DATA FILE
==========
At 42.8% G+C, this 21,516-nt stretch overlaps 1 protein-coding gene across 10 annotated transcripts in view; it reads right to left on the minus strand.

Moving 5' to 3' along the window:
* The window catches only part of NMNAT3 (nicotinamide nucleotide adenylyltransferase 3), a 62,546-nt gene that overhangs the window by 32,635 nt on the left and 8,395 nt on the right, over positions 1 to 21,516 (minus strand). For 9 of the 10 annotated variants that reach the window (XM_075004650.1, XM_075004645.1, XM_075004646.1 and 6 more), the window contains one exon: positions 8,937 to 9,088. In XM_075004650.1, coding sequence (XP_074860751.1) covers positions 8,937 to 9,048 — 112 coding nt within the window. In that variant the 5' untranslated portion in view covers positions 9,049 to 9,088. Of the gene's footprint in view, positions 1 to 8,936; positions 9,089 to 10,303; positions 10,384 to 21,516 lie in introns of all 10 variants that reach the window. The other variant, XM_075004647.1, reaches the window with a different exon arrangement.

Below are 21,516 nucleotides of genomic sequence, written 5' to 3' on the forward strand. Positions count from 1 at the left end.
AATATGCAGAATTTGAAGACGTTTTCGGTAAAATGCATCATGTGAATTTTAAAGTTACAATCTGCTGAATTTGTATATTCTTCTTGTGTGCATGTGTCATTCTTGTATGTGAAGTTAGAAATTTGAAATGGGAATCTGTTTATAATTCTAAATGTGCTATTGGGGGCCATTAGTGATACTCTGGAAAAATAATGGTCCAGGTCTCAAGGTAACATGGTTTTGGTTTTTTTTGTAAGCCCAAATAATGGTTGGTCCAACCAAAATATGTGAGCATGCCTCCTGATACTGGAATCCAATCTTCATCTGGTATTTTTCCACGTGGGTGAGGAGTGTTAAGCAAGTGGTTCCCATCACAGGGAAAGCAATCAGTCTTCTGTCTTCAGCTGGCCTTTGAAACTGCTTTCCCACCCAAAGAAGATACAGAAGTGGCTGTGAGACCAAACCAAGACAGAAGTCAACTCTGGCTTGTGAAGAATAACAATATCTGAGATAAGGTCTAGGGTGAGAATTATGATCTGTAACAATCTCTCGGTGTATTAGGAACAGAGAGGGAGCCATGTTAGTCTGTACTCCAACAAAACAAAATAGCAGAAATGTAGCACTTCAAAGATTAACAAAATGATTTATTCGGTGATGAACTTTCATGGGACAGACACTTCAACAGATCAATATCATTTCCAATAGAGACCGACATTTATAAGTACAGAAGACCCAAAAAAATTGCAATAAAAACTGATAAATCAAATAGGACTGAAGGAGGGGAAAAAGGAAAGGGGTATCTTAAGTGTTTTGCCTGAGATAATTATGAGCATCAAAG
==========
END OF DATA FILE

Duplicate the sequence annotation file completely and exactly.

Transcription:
At 42.8% G+C, this 21,516-nt stretch overlaps 1 protein-coding gene across 10 annotated transcripts in view; it reads right to left on the minus strand.

Moving 5' to 3' along the window:
* The window catches only part of NMNAT3 (nicotinamide nucleotide adenylyltransferase 3), a 62,546-nt gene that overhangs the window by 32,635 nt on the left and 8,395 nt on the right, over positions 1 to 21,516 (minus strand). For 9 of the 10 annotated variants that reach the window (XM_075004650.1, XM_075004645.1, XM_075004646.1 and 6 more), the window contains one exon: positions 8,937 to 9,088. In XM_075004650.1, coding sequence (XP_074860751.1) covers positions 8,937 to 9,048 — 112 coding nt within the window. In that variant the 5' untranslated portion in view covers positions 9,049 to 9,088. Of the gene's footprint in view, positions 1 to 8,936; positions 9,089 to 10,303; positions 10,384 to 21,516 lie in introns of all 10 variants that reach the window. The other variant, XM_075004647.1, reaches the window with a different exon arrangement.

Below are 21,516 nucleotides of genomic sequence, written 5' to 3' on the forward strand. Positions count from 1 at the left end.
AATATGCAGAATTTGAAGACGTTTTCGGTAAAATGCATCATGTGAATTTTAAAGTTACAATCTGCTGAATTTGTATATTCTTCTTGTGTGCATGTGTCATTCTTGTATGTGAAGTTAGAAATTTGAAATGGGAATCTGTTTATAATTCTAAATGTGCTATTGGGGGCCATTAGTGATACTCTGGAAAAATAATGGTCCAGGTCTCAAGGTAACATGGTTTTGGTTTTTTTTGTAAGCCCAAATAATGGTTGGTCCAACCAAAATATGTGAGCATGCCTCCTGATACTGGAATCCAATCTTCATCTGGTATTTTTCCACGTGGGTGAGGAGTGTTAAGCAAGTGGTTCCCATCACAGGGAAAGCAATCAGTCTTCTGTCTTCAGCTGGCCTTTGAAACTGCTTTCCCACCCAAAGAAGATACAGAAGTGGCTGTGAGACCAAACCAAGACAGAAGTCAACTCTGGCTTGTGAAGAATAACAATATCTGAGATAAGGTCTAGGGTGAGAATTATGATCTGTAACAATCTCTCGGTGTATTAGGAACAGAGAGGGAGCCATGTTAGTCTGTACTCCAACAAAACAAAATAGCAGAAATGTAGCACTTCAAAGATTAACAAAATGATTTATTCGGTGATGAACTTTCATGGGACAGACACTTCAACAGATCAATATCATTTCCAATAGAGACCGACATTTATAAGTACAGAAGACCCAAAAAAATTGCAATAAAAACTGATAAATCAAATAGGACTGAAGGAGGGGAAAAAGGAAAGGGGTATCTTAAGTGTTTTGCCTGAGATAATTATGAGCATCAAAG